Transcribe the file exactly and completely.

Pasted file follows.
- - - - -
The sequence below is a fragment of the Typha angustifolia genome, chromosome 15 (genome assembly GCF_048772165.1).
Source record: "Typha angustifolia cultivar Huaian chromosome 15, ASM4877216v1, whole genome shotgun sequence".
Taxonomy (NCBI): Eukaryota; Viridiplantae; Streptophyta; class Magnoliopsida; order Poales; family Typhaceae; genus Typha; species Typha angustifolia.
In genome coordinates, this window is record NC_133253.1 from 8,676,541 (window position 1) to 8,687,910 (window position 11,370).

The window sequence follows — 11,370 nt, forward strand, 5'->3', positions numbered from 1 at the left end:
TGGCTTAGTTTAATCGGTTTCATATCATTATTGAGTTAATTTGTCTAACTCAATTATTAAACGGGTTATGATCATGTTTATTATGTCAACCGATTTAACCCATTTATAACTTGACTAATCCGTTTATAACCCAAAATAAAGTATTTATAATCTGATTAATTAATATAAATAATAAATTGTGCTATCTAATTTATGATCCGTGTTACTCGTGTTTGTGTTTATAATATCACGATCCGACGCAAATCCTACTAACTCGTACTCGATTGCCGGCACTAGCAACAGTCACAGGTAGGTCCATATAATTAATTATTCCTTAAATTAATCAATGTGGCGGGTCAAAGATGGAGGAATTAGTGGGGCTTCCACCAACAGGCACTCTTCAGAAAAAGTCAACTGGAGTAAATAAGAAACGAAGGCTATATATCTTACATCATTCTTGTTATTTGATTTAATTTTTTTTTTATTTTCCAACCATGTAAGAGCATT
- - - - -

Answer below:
The sequence below is a fragment of the Typha angustifolia genome, chromosome 15 (genome assembly GCF_048772165.1).
Source record: "Typha angustifolia cultivar Huaian chromosome 15, ASM4877216v1, whole genome shotgun sequence".
Taxonomy (NCBI): Eukaryota; Viridiplantae; Streptophyta; class Magnoliopsida; order Poales; family Typhaceae; genus Typha; species Typha angustifolia.
In genome coordinates, this window is record NC_133253.1 from 8,676,541 (window position 1) to 8,687,910 (window position 11,370).

The window sequence follows — 11,370 nt, forward strand, 5'->3', positions numbered from 1 at the left end:
TGGCTTAGTTTAATCGGTTTCATATCATTATTGAGTTAATTTGTCTAACTCAATTATTAAACGGGTTATGATCATGTTTATTATGTCAACCGATTTAACCCATTTATAACTTGACTAATCCGTTTATAACCCAAAATAAAGTATTTATAATCTGATTAATTAATATAAATAATAAATTGTGCTATCTAATTTATGATCCGTGTTACTCGTGTTTGTGTTTATAATATCACGATCCGACGCAAATCCTACTAACTCGTACTCGATTGCCGGCACTAGCAACAGTCACAGGTAGGTCCATATAATTAATTATTCCTTAAATTAATCAATGTGGCGGGTCAAAGATGGAGGAATTAGTGGGGCTTCCACCAACAGGCACTCTTCAGAAAAAGTCAACTGGAGTAAATAAGAAACGAAGGCTATATATCTTACATCATTCTTGTTATTTGATTTAATTTTTTTTTTATTTTCCAACCATGTAAGAGCATT